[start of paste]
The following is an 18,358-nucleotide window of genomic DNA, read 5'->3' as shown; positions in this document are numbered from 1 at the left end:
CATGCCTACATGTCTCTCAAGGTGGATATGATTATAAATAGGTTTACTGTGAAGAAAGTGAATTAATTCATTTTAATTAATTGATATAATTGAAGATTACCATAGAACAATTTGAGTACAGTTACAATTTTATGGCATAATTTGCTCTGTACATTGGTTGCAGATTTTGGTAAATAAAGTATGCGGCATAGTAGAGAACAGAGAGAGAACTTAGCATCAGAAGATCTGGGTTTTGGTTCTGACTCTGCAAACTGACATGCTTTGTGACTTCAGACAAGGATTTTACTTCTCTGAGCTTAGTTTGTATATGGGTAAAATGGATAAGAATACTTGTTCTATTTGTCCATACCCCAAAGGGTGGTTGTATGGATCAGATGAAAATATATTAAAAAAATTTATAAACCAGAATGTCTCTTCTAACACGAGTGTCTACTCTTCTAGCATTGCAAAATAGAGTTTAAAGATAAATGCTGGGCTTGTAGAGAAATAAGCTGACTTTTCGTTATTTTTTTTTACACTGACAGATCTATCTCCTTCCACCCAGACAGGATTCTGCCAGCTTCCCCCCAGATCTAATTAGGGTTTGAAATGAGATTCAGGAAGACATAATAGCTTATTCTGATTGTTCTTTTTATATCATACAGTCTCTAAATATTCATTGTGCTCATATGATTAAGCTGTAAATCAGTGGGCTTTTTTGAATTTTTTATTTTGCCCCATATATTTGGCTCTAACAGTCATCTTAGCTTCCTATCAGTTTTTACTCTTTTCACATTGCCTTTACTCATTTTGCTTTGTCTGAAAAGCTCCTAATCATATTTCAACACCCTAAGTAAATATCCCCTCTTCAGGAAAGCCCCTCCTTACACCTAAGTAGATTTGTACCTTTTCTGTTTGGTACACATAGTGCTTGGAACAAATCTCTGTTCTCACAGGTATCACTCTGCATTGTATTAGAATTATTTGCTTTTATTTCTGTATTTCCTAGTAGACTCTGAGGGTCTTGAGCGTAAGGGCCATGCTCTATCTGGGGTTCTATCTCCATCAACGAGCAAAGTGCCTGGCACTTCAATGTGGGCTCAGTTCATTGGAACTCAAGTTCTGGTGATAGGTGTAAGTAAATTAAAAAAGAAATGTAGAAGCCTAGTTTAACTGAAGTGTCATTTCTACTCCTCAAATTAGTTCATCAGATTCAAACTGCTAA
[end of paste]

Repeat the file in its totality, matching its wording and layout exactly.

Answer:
The following is an 18,358-nucleotide window of genomic DNA, read 5'->3' as shown; positions in this document are numbered from 1 at the left end:
CATGCCTACATGTCTCTCAAGGTGGATATGATTATAAATAGGTTTACTGTGAAGAAAGTGAATTAATTCATTTTAATTAATTGATATAATTGAAGATTACCATAGAACAATTTGAGTACAGTTACAATTTTATGGCATAATTTGCTCTGTACATTGGTTGCAGATTTTGGTAAATAAAGTATGCGGCATAGTAGAGAACAGAGAGAGAACTTAGCATCAGAAGATCTGGGTTTTGGTTCTGACTCTGCAAACTGACATGCTTTGTGACTTCAGACAAGGATTTTACTTCTCTGAGCTTAGTTTGTATATGGGTAAAATGGATAAGAATACTTGTTCTATTTGTCCATACCCCAAAGGGTGGTTGTATGGATCAGATGAAAATATATTAAAAAAATTTATAAACCAGAATGTCTCTTCTAACACGAGTGTCTACTCTTCTAGCATTGCAAAATAGAGTTTAAAGATAAATGCTGGGCTTGTAGAGAAATAAGCTGACTTTTCGTTATTTTTTTTTACACTGACAGATCTATCTCCTTCCACCCAGACAGGATTCTGCCAGCTTCCCCCCAGATCTAATTAGGGTTTGAAATGAGATTCAGGAAGACATAATAGCTTATTCTGATTGTTCTTTTTATATCATACAGTCTCTAAATATTCATTGTGCTCATATGATTAAGCTGTAAATCAGTGGGCTTTTTTGAATTTTTTATTTTGCCCCATATATTTGGCTCTAACAGTCATCTTAGCTTCCTATCAGTTTTTACTCTTTTCACATTGCCTTTACTCATTTTGCTTTGTCTGAAAAGCTCCTAATCATATTTCAACACCCTAAGTAAATATCCCCTCTTCAGGAAAGCCCCTCCTTACACCTAAGTAGATTTGTACCTTTTCTGTTTGGTACACATAGTGCTTGGAACAAATCTCTGTTCTCACAGGTATCACTCTGCATTGTATTAGAATTATTTGCTTTTATTTCTGTATTTCCTAGTAGACTCTGAGGGTCTTGAGCGTAAGGGCCATGCTCTATCTGGGGTTCTATCTCCATCAACGAGCAAAGTGCCTGGCACTTCAATGTGGGCTCAGTTCATTGGAACTCAAGTTCTGGTGATAGGTGTAAGTAAATTAAAAAAGAAATGTAGAAGCCTAGTTTAACTGAAGTGTCATTTCTACTCCTCAAATTAGTTCATCAGATTCAAACTGCTAA